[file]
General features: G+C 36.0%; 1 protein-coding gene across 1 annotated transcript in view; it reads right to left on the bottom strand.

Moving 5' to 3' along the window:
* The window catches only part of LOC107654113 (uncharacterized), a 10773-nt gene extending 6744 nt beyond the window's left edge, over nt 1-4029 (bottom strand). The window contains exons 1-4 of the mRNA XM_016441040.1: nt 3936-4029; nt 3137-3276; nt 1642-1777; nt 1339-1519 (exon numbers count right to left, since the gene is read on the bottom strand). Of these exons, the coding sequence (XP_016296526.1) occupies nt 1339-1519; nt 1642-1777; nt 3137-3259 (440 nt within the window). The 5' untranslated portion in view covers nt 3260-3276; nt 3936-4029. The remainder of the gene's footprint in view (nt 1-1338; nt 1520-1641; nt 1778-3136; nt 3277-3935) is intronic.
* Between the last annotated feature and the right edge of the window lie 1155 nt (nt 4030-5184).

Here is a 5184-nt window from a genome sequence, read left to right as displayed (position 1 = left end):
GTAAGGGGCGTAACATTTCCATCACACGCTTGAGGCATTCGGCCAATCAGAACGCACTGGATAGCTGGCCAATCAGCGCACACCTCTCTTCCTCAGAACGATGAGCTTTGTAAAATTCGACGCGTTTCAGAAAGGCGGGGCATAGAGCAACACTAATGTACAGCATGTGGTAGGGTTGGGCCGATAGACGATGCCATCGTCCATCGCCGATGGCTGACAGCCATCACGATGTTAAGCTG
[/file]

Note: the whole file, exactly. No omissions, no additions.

General features: G+C 36.0%; 1 protein-coding gene across 1 annotated transcript in view; it reads right to left on the bottom strand.

Moving 5' to 3' along the window:
* The window catches only part of LOC107654113 (uncharacterized), a 10773-nt gene extending 6744 nt beyond the window's left edge, over nt 1-4029 (bottom strand). The window contains exons 1-4 of the mRNA XM_016441040.1: nt 3936-4029; nt 3137-3276; nt 1642-1777; nt 1339-1519 (exon numbers count right to left, since the gene is read on the bottom strand). Of these exons, the coding sequence (XP_016296526.1) occupies nt 1339-1519; nt 1642-1777; nt 3137-3259 (440 nt within the window). The 5' untranslated portion in view covers nt 3260-3276; nt 3936-4029. The remainder of the gene's footprint in view (nt 1-1338; nt 1520-1641; nt 1778-3136; nt 3277-3935) is intronic.
* Between the last annotated feature and the right edge of the window lie 1155 nt (nt 4030-5184).

Here is a 5184-nt window from a genome sequence, read left to right as displayed (position 1 = left end):
GTAAGGGGCGTAACATTTCCATCACACGCTTGAGGCATTCGGCCAATCAGAACGCACTGGATAGCTGGCCAATCAGCGCACACCTCTCTTCCTCAGAACGATGAGCTTTGTAAAATTCGACGCGTTTCAGAAAGGCGGGGCATAGAGCAACACTAATGTACAGCATGTGGTAGGGTTGGGCCGATAGACGATGCCATCGTCCATCGCCGATGGCTGACAGCCATCACGATGTTAAGCTG